A Chorus of Angels (2013) (VCD) (Hong Kong Version) VCD
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YesAsia Editorial Description
Haru (Yoshinaga Sayuri) was a junior high school teacher in a remote island town in Hokkaido. After an accident that killed one of her students, Haru moved to Tokyo and became a librarian. Twenty years later, Haru finds a photo album from those days and decides to pay a visit to the town. She discovers that her old students, who are now in their late 20s, are still living in town. The students still resent Haru for abandoning them, opening up old wounds that will reveal the truth behind what happened twenty years ago.
|Product Title:||A Chorus of Angels (2013) (VCD) (Hong Kong Version) 北方的金絲雀 (2013) (VCD) (香港版) 北方的金丝雀 (2013) (VCD) (香港版) 北のカナリアたち ＢＤ A Chorus of Angels (2013) (VCD) (Hong Kong Version)|
|Artist Name(s):||Miyazaki Aoi (Actor) | Koike Eiko (Actor) | Yoshinaga Sayuri (Actor) | Moriyama Mirai (Actor) | Katsuji Ryo (Actor) | Mitsushima Hikari (Actor) 宮崎葵 (Actor) | 小池榮子 (Actor) | 吉永小百合 (Actor) | 森山未來 (Actor) | 勝地涼 (Actor) | 滿島光 (Actor) 宫崎葵 (Actor) | 小池荣子 (Actor) | 吉永小百合 (Actor) | 森山未来 (Actor) | Katsuji Ryo (Actor) | 满岛光 (Actor) 宮崎あおい (Actor) | 小池栄子 (Actor) | 吉永小百合 (Actor) | 森山未來 (Actor) | 勝地涼 (Actor) | 満島ひかり (Actor) Miyazaki Aoi (Actor) | Koike Eiko (Actor) | Yoshinaga Sayuri (Actor) | Moriyama Mirai (Actor) | Katsuji Ryo (Actor) | Mitsushima Hikari (Actor)|
|Director:||Sakamoto Junji 阪本順治 阪本顺治 阪本順治 Sakamoto Junji|
|Writer:||Minato Kanae 湊佳苗 凑佳苗 湊かなえ／著 Minato Kanae|
|Country of Origin:||Japan|
|Package Weight:||120 (g)|
|Shipment Unit:||1 What is it?|
|YesAsia Catalog No.:||1034105380|
小說作者 湊佳苗 話題作品改編
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YumCha! Asian Entertainment Reviews and Features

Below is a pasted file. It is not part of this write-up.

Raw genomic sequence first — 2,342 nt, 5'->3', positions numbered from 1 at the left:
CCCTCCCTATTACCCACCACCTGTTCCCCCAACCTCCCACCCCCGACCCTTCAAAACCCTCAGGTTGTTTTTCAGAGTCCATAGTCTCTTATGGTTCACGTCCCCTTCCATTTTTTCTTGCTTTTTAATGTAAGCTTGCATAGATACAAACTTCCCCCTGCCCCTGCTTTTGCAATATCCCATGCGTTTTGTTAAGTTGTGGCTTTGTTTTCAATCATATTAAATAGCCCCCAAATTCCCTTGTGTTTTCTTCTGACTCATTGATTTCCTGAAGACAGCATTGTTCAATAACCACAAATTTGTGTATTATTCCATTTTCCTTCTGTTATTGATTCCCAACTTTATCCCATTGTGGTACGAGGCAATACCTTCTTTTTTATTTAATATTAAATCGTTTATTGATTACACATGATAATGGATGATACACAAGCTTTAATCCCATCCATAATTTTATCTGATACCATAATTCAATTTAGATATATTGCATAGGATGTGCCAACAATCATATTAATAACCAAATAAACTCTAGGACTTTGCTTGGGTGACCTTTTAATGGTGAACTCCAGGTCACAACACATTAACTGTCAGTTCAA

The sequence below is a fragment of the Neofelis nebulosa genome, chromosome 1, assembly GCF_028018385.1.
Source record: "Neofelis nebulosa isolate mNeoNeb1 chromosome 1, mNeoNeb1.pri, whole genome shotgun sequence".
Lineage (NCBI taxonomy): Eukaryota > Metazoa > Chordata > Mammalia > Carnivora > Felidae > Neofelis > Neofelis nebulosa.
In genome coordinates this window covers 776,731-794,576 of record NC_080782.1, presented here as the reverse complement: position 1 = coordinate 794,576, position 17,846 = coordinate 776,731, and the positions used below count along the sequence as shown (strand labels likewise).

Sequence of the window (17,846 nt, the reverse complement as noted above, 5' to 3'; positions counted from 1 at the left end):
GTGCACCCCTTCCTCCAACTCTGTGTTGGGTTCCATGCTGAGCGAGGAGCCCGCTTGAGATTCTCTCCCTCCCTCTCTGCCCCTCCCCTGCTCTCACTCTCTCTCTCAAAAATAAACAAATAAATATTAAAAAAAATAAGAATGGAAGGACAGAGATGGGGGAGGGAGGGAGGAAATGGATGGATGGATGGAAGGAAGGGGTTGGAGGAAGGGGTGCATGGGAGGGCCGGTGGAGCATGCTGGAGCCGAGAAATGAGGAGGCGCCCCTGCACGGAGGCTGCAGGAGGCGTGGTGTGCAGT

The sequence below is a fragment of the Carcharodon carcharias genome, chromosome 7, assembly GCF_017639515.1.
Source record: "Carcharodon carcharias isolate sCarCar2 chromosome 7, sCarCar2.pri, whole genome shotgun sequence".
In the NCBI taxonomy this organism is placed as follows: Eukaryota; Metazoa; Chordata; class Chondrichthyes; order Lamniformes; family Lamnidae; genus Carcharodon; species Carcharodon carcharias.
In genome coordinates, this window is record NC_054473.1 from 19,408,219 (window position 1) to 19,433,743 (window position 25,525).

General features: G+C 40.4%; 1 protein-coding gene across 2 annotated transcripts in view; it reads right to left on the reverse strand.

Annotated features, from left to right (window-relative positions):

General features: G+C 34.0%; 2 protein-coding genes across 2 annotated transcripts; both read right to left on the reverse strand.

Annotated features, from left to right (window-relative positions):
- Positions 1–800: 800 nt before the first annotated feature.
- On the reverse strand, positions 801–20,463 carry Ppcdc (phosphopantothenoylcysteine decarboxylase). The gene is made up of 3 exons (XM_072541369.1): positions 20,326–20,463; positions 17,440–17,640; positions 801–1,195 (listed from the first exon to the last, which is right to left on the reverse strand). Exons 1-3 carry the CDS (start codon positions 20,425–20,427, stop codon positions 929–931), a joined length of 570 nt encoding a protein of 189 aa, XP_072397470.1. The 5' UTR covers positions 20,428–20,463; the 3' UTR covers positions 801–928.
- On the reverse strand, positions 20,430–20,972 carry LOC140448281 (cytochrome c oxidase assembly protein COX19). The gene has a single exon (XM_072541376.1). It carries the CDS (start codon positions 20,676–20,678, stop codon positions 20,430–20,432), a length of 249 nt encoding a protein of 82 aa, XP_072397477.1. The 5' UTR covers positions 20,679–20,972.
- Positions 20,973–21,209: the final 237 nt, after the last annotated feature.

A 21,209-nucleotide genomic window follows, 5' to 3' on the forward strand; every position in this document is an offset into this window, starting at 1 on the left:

Professional Review of "A Chorus of Angels (2013) (VCD) (Hong Kong Version)"
This professional review refers to A Chorus of Angels (2013) (DVD) (English Subtitled) (Hong Kong Version)
The past comes back to haunt and heal in Japanese drama A Chorus of Angels directed by Sakamoto Junji (Children of the Dark) and based a work by bestselling author Minato Kanae, whose Confessions was recently brought to the screen in stunning fashion by Nakashima Tetsuya. Adapted from the short story "Ni-jyu Nian Go no Shyukudai" from the Oufuku Shokan collection, the film revolves around the relationship between a former teacher and her now-grown up students, who are bound together by a dark secret. The film is particularly notable for the presence of actress Yoshinaga Sayuri, a legend in the industry and hugely popular since her teen roles back in the 1960s for the Nikkatsu studio, backed here by an impressive cast of younger talent, including Miyazaki Aoi (In His Chart), Mitsushima Hikari (Love Exposure), Koike Eiko (Penance), Mirai Moriyama (The Drudgery Train) and Matsuda Ryuhei (Phone Call to the Bar). The film was a big hit with the critics, winning multiple awards and nominations at the 2013 Awards of the Japanese Academy.
The film opens with Yoshinaga Sayuri as Haru, a librarian working on Tokyo and on the verge of retirement, who used to work as a teacher on snowy Hokkaido. After receiving a visit by police informing her that one of her former students called Nobuto (Mirai Moriyama) is wanted for murder, she decides to return to the island to try and uncover the truth. Visiting her old pupils one by one, starting with park worker Manami (Mitsushima Hikari), painful memories resurface relating to the death of her husband and an incident which resulted in her leaving. Haru is shocked to find that her students' lives have all been affected in one way or another by the events of the past, and that they are still harbouring feelings of grief, guilt and abandonment, pushing her to confront long buried trauma.
Though they have some thematic similarities and deal with difficulties in student-teacher and intergenerational relationships, A Chorus of Angels is very different to Confessions, moving towards healing rather than self-destruction. A mix of humanistic drama and mystery, though the film has a fairly basic narrative structure, progressing through flashbacks as Haru meets her students and hears their revelations, it's an involving and heartfelt mix of humanistic drama and mystery. Sakamoto Junji goes for patient pacing, slowly but effectively providing pieces of the puzzle while at the same time developing the characters and exposing their many secrets and psychological scars. Though it does get a little melodramatic in places, in particular during some of the flashback sequences involving Haru organising her students into the chorus of the title, the film is never too over the top, and builds towards a highly satisfying conclusion, and one which doesn't shy away from harshness.